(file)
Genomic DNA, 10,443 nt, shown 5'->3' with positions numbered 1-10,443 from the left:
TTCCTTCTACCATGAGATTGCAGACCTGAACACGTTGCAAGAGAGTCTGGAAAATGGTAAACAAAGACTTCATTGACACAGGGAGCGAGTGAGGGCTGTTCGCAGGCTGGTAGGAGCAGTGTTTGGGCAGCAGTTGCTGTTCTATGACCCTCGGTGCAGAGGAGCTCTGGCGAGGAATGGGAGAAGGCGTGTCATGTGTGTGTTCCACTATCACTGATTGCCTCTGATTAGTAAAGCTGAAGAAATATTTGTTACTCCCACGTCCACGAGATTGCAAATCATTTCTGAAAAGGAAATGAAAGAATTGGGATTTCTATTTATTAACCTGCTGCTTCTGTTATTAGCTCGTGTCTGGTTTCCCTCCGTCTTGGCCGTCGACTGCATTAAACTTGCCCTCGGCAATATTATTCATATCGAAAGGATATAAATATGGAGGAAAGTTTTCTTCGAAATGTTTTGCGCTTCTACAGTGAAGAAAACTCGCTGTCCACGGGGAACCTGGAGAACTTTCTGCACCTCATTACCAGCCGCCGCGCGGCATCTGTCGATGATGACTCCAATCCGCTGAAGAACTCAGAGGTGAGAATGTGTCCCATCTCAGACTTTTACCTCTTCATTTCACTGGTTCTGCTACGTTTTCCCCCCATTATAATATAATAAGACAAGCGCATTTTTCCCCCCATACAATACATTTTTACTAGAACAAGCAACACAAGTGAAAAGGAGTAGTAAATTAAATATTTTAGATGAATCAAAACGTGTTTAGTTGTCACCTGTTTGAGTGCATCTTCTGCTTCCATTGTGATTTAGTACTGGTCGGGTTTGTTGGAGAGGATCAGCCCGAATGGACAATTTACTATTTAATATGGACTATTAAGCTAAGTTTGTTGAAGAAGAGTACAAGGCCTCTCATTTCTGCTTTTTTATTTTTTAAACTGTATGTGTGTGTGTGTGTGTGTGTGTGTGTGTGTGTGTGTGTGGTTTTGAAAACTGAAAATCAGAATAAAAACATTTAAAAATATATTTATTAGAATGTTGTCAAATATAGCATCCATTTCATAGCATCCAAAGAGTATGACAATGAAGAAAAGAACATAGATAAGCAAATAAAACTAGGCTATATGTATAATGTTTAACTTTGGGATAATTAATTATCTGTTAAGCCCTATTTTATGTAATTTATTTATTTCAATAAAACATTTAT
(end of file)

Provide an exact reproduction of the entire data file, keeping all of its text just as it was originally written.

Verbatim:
Genomic DNA, 10,443 nt, shown 5'->3' with positions numbered 1-10,443 from the left:
TTCCTTCTACCATGAGATTGCAGACCTGAACACGTTGCAAGAGAGTCTGGAAAATGGTAAACAAAGACTTCATTGACACAGGGAGCGAGTGAGGGCTGTTCGCAGGCTGGTAGGAGCAGTGTTTGGGCAGCAGTTGCTGTTCTATGACCCTCGGTGCAGAGGAGCTCTGGCGAGGAATGGGAGAAGGCGTGTCATGTGTGTGTTCCACTATCACTGATTGCCTCTGATTAGTAAAGCTGAAGAAATATTTGTTACTCCCACGTCCACGAGATTGCAAATCATTTCTGAAAAGGAAATGAAAGAATTGGGATTTCTATTTATTAACCTGCTGCTTCTGTTATTAGCTCGTGTCTGGTTTCCCTCCGTCTTGGCCGTCGACTGCATTAAACTTGCCCTCGGCAATATTATTCATATCGAAAGGATATAAATATGGAGGAAAGTTTTCTTCGAAATGTTTTGCGCTTCTACAGTGAAGAAAACTCGCTGTCCACGGGGAACCTGGAGAACTTTCTGCACCTCATTACCAGCCGCCGCGCGGCATCTGTCGATGATGACTCCAATCCGCTGAAGAACTCAGAGGTGAGAATGTGTCCCATCTCAGACTTTTACCTCTTCATTTCACTGGTTCTGCTACGTTTTCCCCCCATTATAATATAATAAGACAAGCGCATTTTTCCCCCCATACAATACATTTTTACTAGAACAAGCAACACAAGTGAAAAGGAGTAGTAAATTAAATATTTTAGATGAATCAAAACGTGTTTAGTTGTCACCTGTTTGAGTGCATCTTCTGCTTCCATTGTGATTTAGTACTGGTCGGGTTTGTTGGAGAGGATCAGCCCGAATGGACAATTTACTATTTAATATGGACTATTAAGCTAAGTTTGTTGAAGAAGAGTACAAGGCCTCTCATTTCTGCTTTTTTATTTTTTAAACTGTATGTGTGTGTGTGTGTGTGTGTGTGTGTGTGTGTGTGTGTGGTTTTGAAAACTGAAAATCAGAATAAAAACATTTAAAAATATATTTATTAGAATGTTGTCAAATATAGCATCCATTTCATAGCATCCAAAGAGTATGACAATGAAGAAAAGAACATAGATAAGCAAATAAAACTAGGCTATATGTATAATGTTTAACTTTGGGATAATTAATTATCTGTTAAGCCCTATTTTATGTAATTTATTTATTTCAATAAAACATTTAT